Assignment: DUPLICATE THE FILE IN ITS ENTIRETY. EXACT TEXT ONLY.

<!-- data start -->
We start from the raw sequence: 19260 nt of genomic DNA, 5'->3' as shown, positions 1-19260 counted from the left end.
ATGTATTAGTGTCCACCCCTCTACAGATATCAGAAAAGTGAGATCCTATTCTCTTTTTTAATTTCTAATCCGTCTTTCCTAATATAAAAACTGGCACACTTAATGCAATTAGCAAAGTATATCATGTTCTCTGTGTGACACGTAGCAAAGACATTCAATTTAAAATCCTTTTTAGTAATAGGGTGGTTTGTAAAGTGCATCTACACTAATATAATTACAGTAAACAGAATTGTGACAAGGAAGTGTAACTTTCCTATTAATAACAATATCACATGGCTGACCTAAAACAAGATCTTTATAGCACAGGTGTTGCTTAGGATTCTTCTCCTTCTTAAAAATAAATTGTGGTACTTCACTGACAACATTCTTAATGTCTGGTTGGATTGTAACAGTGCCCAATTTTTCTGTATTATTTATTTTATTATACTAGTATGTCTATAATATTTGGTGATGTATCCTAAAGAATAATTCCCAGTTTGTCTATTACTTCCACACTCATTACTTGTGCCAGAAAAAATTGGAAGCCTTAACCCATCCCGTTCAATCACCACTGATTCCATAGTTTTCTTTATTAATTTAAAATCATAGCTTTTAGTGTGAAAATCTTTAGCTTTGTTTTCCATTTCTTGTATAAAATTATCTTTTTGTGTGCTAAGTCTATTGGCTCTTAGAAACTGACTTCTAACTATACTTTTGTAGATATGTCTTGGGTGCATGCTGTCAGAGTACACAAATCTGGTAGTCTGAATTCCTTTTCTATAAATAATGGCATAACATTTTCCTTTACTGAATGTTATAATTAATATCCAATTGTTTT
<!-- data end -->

We start from the raw sequence: 19260 nt of genomic DNA, 5'->3' as shown, positions 1-19260 counted from the left end.
ATGTATTAGTGTCCACCCCTCTACAGATATCAGAAAAGTGAGATCCTATTCTCTTTTTTAATTTCTAATCCGTCTTTCCTAATATAAAAACTGGCACACTTAATGCAATTAGCAAAGTATATCATGTTCTCTGTGTGACACGTAGCAAAGACATTCAATTTAAAATCCTTTTTAGTAATAGGGTGGTTTGTAAAGTGCATCTACACTAATATAATTACAGTAAACAGAATTGTGACAAGGAAGTGTAACTTTCCTATTAATAACAATATCACATGGCTGACCTAAAACAAGATCTTTATAGCACAGGTGTTGCTTAGGATTCTTCTCCTTCTTAAAAATAAATTGTGGTACTTCACTGACAACATTCTTAATGTCTGGTTGGATTGTAACAGTGCCCAATTTTTCTGTATTATTTATTTTATTATACTAGTATGTCTATAATATTTGGTGATGTATCCTAAAGAATAATTCCCAGTTTGTCTATTACTTCCACACTCATTACTTGTGCCAGAAAAAATTGGAAGCCTTAACCCATCCCGTTCAATCACCACTGATTCCATAGTTTTCTTTATTAATTTAAAATCATAGCTTTTAGTGTGAAAATCTTTAGCTTTGTTTTCCATTTCTTGTATAAAATTATCTTTTTGTGTGCTAAGTCTATTGGCTCTTAGAAACTGACTTCTAACTATACTTTTGTAGATATGTCTTGGGTGCATGCTGTCAGAGTACACAAATCTGGTAGTCTGAATTCCTTTTCTATAAATAATGGCATAACATTTTCCTTTACTGAATGTTATAATTAATATCCAATTGTTTT